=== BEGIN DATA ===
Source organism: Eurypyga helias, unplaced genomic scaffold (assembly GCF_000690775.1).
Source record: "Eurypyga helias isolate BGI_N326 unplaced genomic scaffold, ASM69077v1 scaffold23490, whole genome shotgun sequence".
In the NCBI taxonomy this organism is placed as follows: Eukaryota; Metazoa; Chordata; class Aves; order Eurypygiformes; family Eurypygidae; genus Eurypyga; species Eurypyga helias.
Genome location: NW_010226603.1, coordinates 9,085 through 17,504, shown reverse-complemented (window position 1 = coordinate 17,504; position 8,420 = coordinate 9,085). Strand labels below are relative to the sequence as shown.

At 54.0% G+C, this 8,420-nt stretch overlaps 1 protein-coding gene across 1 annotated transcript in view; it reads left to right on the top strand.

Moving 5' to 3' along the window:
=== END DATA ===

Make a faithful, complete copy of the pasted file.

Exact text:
Source organism: Eurypyga helias, unplaced genomic scaffold (assembly GCF_000690775.1).
Source record: "Eurypyga helias isolate BGI_N326 unplaced genomic scaffold, ASM69077v1 scaffold23490, whole genome shotgun sequence".
In the NCBI taxonomy this organism is placed as follows: Eukaryota; Metazoa; Chordata; class Aves; order Eurypygiformes; family Eurypygidae; genus Eurypyga; species Eurypyga helias.
Genome location: NW_010226603.1, coordinates 9,085 through 17,504, shown reverse-complemented (window position 1 = coordinate 17,504; position 8,420 = coordinate 9,085). Strand labels below are relative to the sequence as shown.

At 54.0% G+C, this 8,420-nt stretch overlaps 1 protein-coding gene across 1 annotated transcript in view; it reads left to right on the top strand.

Moving 5' to 3' along the window: